Gomez says Epson’s biggest accomplishment in 2021 was supporting customers during a challenging time for everyone.
Hecht adds that the company maintained steady growth in 2021, and even more importantly, continued to support its customers and partners with a breadth of solutions that help them grow their businesses and achieve their goals.
2021 brought about several new product announcements from Epson, including the SureColor F10070H industrial-level 76-inch dye-sublimation printer, an all-new line of production-class SureColor P-Series and T-Series wide format printers designed specifically for high-volume print shops, and the new SureColor D1070-Series professional minilab photo printers, which offers a cost-effective way for printers to deliver high-volume custom output instantly.
Komori has also had a busy 2020/2021, despite the difficulties of the pandemic. “We are proud to say that our sales goals of presses for this year have exceeded our plan. We have seen success in both the printing and the packaging space, telling us the market is continuing to change its capabilities to tackle future needs,” says Martin.
The company successfully completed the purchase of MBO, which grew its footprint in the industry, finding synergies with printing and finishing on many fronts.
Komori also forged growth within the the packaging space. “This is a high growth area where Komori technology can provide long-lasting solutions. We are excited to have the opportunity to present a great customer success story at the Digital Packaging Summit in November, showing how our Impremia IS29 sheetfed inkjet digital printing system is able to provide unique opportunities in folding carton production for packaging.”
Martin notes the company is happy to see the Impremia NS40 40-inch sheetfed inkjet Nanographic printing system placed into a production environment in Asia. “Having a B1-size inkjet offering for the printing and packaging markets is very exciting.”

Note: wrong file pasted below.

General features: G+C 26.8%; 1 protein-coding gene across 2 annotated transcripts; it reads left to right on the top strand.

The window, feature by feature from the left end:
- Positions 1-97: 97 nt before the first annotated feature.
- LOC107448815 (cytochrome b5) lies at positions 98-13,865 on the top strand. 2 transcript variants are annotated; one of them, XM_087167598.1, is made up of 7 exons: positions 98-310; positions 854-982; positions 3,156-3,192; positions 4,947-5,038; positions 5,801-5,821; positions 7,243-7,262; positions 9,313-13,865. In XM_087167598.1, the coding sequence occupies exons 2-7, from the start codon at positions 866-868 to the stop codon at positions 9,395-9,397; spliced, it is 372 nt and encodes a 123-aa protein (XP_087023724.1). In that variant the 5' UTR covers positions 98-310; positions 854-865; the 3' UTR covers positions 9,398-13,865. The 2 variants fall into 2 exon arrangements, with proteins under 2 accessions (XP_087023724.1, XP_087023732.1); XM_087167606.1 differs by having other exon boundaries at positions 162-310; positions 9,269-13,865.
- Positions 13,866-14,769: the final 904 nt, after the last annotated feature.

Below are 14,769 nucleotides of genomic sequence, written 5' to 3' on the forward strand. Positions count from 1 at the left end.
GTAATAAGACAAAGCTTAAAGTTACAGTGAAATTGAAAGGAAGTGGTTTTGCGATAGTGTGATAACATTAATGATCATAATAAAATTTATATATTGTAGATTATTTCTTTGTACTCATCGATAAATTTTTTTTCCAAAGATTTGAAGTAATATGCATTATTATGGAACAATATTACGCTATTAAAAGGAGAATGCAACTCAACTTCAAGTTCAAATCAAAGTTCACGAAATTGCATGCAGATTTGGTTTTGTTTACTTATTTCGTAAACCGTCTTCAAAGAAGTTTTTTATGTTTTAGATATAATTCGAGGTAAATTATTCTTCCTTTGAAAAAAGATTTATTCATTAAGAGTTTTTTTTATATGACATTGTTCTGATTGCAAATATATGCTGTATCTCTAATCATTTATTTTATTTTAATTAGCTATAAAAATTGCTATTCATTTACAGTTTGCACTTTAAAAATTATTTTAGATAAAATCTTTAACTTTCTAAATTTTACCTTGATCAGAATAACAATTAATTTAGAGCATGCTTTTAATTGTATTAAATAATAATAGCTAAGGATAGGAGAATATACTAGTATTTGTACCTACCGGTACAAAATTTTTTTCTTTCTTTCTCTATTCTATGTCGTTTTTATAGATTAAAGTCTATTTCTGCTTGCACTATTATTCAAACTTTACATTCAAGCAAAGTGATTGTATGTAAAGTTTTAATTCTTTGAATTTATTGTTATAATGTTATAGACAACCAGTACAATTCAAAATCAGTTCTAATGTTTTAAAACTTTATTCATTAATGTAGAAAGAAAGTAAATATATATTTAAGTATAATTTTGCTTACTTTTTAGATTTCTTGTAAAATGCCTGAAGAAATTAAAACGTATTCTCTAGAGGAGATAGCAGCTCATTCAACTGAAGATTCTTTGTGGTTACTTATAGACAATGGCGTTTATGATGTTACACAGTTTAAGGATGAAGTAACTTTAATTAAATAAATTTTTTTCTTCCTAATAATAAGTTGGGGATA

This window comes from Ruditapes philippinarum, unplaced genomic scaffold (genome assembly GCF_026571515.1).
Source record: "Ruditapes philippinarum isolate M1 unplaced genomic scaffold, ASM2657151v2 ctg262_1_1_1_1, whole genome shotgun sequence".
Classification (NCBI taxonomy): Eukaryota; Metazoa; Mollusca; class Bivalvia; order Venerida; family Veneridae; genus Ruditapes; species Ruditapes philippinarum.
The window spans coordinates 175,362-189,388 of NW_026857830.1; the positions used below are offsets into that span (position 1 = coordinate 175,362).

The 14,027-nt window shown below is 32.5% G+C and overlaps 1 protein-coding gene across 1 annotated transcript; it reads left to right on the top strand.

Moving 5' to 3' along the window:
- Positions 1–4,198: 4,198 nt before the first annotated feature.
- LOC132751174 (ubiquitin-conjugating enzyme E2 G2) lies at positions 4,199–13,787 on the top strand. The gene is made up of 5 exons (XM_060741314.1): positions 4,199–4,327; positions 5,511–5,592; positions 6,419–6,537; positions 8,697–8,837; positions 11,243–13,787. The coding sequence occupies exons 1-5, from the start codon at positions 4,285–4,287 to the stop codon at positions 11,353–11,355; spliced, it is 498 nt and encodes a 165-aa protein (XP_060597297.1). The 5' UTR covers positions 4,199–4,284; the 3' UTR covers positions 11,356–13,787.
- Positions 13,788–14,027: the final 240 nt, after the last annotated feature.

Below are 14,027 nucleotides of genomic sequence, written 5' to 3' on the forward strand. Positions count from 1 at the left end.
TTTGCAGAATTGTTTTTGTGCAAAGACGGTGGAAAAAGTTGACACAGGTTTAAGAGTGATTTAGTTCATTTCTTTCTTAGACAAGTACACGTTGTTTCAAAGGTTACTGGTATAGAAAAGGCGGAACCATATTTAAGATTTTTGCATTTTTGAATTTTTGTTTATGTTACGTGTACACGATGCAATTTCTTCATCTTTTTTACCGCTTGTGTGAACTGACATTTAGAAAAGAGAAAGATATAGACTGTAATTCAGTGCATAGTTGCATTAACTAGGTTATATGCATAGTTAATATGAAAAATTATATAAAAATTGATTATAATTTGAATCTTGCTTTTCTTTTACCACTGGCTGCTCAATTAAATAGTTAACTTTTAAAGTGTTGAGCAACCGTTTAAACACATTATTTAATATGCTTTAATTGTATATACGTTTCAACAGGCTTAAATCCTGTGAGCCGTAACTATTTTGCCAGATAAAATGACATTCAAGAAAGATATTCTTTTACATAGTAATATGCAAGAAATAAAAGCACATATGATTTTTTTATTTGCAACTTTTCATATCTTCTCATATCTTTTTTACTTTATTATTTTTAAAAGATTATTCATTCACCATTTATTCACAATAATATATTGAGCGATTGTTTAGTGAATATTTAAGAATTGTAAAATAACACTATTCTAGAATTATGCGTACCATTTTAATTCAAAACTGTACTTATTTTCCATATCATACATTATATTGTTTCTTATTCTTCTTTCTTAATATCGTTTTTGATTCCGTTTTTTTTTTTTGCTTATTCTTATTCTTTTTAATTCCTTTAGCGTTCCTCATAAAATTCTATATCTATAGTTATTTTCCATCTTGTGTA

Scodix rolled out its new Ultra 6000 B1 digital enhancement press in 2021, which Mark Nixon, VP, global sales and marketing, Scodix, believes is the company’s greatest accomplishment of the year. It also introduced PolySense 550 polymer certification for food packaging, and launched a successful IPO.
For Solimar Systems, Rowan says the biggest accomplishments in 2021 are the enduring relationships and understanding we have with our customer base, Customer Advisory Council members, and its partners around the globe. “Through these strong connections, we have been able to deliver impactful solutions that are positively impacting our customers’ and partners’ businesses. We are proud to be able to share these stories through the relationships we build and the case studies they agree to share publicly.”
“Looking back and seeing what we have achieved is a proud moment,” shares Danny Mertens, corporate communications manager, Xeikon. The company continued its development plans with several new and next-generation product launches for different target markets. For example, in March it launched a new Virtual Innovation Center for Wall Decoration and later in the year celebrated the opening of its new warehouse and logistics facilities in Shanghai along with the appointment of a new GM for Greater China. It appointed new dealerships in South America, Greece, and Cyprus.
With 2021 in the rearview mirror, print providers are looking ahead. While the industry is expected to continue managing with fewer skilled employees and a rocky supply chain situation, it is time to invest in new technologies and take lessons learned from a difficult time and leverage them for future success.
“The importance of print on paper is as relevant as ever. At the start of COVID-19, things were quick to switch to digital only. We went to one extreme and people started to tire of it quickly. Most of us were both working and living at home, so getting a break from the digital realm was hard to do. This really helped to reiterate that paper and print provide that mental break that consumers need,” concludes Collins.
Nov2021, DPS Magazine